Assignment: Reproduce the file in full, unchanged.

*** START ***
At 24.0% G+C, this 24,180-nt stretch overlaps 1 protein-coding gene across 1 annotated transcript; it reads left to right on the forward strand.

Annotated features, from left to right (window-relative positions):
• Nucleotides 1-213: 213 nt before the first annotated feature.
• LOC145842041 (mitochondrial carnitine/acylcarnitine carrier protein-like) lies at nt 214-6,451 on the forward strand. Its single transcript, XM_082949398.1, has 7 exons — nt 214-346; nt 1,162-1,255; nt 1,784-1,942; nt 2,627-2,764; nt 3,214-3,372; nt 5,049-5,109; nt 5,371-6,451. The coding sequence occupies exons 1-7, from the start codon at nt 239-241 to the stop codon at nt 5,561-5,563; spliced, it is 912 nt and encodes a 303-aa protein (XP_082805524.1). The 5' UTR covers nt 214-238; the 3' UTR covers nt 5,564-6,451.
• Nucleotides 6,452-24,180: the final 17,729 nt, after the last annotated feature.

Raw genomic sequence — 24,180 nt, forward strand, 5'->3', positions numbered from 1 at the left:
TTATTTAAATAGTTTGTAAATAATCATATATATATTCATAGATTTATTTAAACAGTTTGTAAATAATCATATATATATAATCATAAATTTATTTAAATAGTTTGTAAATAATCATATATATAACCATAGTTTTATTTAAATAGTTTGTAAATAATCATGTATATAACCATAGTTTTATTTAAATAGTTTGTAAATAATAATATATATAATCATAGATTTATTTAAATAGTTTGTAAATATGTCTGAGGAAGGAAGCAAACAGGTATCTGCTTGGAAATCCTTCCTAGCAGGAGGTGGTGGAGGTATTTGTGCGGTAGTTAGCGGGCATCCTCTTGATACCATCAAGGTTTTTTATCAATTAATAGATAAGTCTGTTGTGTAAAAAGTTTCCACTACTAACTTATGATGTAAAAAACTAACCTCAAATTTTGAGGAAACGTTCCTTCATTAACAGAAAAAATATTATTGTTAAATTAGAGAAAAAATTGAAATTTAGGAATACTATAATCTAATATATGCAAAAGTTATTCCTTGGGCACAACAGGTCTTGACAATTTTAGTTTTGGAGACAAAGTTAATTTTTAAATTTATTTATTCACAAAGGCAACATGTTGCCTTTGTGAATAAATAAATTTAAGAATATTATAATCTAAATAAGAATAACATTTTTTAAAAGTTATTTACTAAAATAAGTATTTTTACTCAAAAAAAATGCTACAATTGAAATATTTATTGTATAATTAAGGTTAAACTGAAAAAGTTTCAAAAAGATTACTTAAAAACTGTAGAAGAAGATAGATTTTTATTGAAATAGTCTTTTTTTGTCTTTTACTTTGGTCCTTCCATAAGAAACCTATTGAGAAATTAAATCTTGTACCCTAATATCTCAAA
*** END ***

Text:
At 24.0% G+C, this 24,180-nt stretch overlaps 1 protein-coding gene across 1 annotated transcript; it reads left to right on the forward strand.

Annotated features, from left to right (window-relative positions):
• Nucleotides 1-213: 213 nt before the first annotated feature.
• LOC145842041 (mitochondrial carnitine/acylcarnitine carrier protein-like) lies at nt 214-6,451 on the forward strand. Its single transcript, XM_082949398.1, has 7 exons — nt 214-346; nt 1,162-1,255; nt 1,784-1,942; nt 2,627-2,764; nt 3,214-3,372; nt 5,049-5,109; nt 5,371-6,451. The coding sequence occupies exons 1-7, from the start codon at nt 239-241 to the stop codon at nt 5,561-5,563; spliced, it is 912 nt and encodes a 303-aa protein (XP_082805524.1). The 5' UTR covers nt 214-238; the 3' UTR covers nt 5,564-6,451.
• Nucleotides 6,452-24,180: the final 17,729 nt, after the last annotated feature.

Raw genomic sequence — 24,180 nt, forward strand, 5'->3', positions numbered from 1 at the left:
TTATTTAAATAGTTTGTAAATAATCATATATATATTCATAGATTTATTTAAACAGTTTGTAAATAATCATATATATATAATCATAAATTTATTTAAATAGTTTGTAAATAATCATATATATAACCATAGTTTTATTTAAATAGTTTGTAAATAATCATGTATATAACCATAGTTTTATTTAAATAGTTTGTAAATAATAATATATATAATCATAGATTTATTTAAATAGTTTGTAAATATGTCTGAGGAAGGAAGCAAACAGGTATCTGCTTGGAAATCCTTCCTAGCAGGAGGTGGTGGAGGTATTTGTGCGGTAGTTAGCGGGCATCCTCTTGATACCATCAAGGTTTTTTATCAATTAATAGATAAGTCTGTTGTGTAAAAAGTTTCCACTACTAACTTATGATGTAAAAAACTAACCTCAAATTTTGAGGAAACGTTCCTTCATTAACAGAAAAAATATTATTGTTAAATTAGAGAAAAAATTGAAATTTAGGAATACTATAATCTAATATATGCAAAAGTTATTCCTTGGGCACAACAGGTCTTGACAATTTTAGTTTTGGAGACAAAGTTAATTTTTAAATTTATTTATTCACAAAGGCAACATGTTGCCTTTGTGAATAAATAAATTTAAGAATATTATAATCTAAATAAGAATAACATTTTTTAAAAGTTATTTACTAAAATAAGTATTTTTACTCAAAAAAAATGCTACAATTGAAATATTTATTGTATAATTAAGGTTAAACTGAAAAAGTTTCAAAAAGATTACTTAAAAACTGTAGAAGAAGATAGATTTTTATTGAAATAGTCTTTTTTTGTCTTTTACTTTGGTCCTTCCATAAGAAACCTATTGAGAAATTAAATCTTGTACCCTAATATCTCAAA